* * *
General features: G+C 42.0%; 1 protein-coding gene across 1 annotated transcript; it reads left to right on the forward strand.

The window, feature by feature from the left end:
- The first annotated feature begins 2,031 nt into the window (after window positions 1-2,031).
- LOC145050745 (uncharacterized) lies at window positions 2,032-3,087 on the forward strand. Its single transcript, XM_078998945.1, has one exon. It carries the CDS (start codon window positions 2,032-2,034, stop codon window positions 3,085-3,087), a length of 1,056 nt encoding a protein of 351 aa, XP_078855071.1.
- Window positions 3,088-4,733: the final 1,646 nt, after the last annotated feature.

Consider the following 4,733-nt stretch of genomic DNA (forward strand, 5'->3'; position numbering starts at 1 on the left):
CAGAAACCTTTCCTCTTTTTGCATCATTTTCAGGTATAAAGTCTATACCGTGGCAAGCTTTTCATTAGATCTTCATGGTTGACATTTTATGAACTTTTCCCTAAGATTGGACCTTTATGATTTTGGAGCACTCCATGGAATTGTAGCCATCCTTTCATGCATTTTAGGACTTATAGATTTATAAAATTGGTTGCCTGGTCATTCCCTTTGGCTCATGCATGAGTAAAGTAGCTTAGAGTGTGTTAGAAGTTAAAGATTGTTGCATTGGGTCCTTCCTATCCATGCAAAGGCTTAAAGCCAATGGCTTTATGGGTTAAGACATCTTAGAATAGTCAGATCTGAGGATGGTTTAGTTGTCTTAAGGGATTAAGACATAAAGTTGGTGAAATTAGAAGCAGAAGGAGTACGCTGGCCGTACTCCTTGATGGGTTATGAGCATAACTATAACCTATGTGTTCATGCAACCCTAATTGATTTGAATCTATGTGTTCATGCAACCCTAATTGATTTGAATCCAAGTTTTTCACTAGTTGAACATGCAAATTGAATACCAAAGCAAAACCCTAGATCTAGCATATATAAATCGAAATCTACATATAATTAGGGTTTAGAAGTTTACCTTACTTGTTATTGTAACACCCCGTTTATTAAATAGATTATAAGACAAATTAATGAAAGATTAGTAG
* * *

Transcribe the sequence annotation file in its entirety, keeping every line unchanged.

General features: G+C 42.0%; 1 protein-coding gene across 1 annotated transcript; it reads left to right on the forward strand.

The window, feature by feature from the left end:
- The first annotated feature begins 2,031 nt into the window (after window positions 1-2,031).
- LOC145050745 (uncharacterized) lies at window positions 2,032-3,087 on the forward strand. Its single transcript, XM_078998945.1, has one exon. It carries the CDS (start codon window positions 2,032-2,034, stop codon window positions 3,085-3,087), a length of 1,056 nt encoding a protein of 351 aa, XP_078855071.1.
- Window positions 3,088-4,733: the final 1,646 nt, after the last annotated feature.

Consider the following 4,733-nt stretch of genomic DNA (forward strand, 5'->3'; position numbering starts at 1 on the left):
CAGAAACCTTTCCTCTTTTTGCATCATTTTCAGGTATAAAGTCTATACCGTGGCAAGCTTTTCATTAGATCTTCATGGTTGACATTTTATGAACTTTTCCCTAAGATTGGACCTTTATGATTTTGGAGCACTCCATGGAATTGTAGCCATCCTTTCATGCATTTTAGGACTTATAGATTTATAAAATTGGTTGCCTGGTCATTCCCTTTGGCTCATGCATGAGTAAAGTAGCTTAGAGTGTGTTAGAAGTTAAAGATTGTTGCATTGGGTCCTTCCTATCCATGCAAAGGCTTAAAGCCAATGGCTTTATGGGTTAAGACATCTTAGAATAGTCAGATCTGAGGATGGTTTAGTTGTCTTAAGGGATTAAGACATAAAGTTGGTGAAATTAGAAGCAGAAGGAGTACGCTGGCCGTACTCCTTGATGGGTTATGAGCATAACTATAACCTATGTGTTCATGCAACCCTAATTGATTTGAATCTATGTGTTCATGCAACCCTAATTGATTTGAATCCAAGTTTTTCACTAGTTGAACATGCAAATTGAATACCAAAGCAAAACCCTAGATCTAGCATATATAAATCGAAATCTACATATAATTAGGGTTTAGAAGTTTACCTTACTTGTTATTGTAACACCCCGTTTATTAAATAGATTATAAGACAAATTAATGAAAGATTAGTAG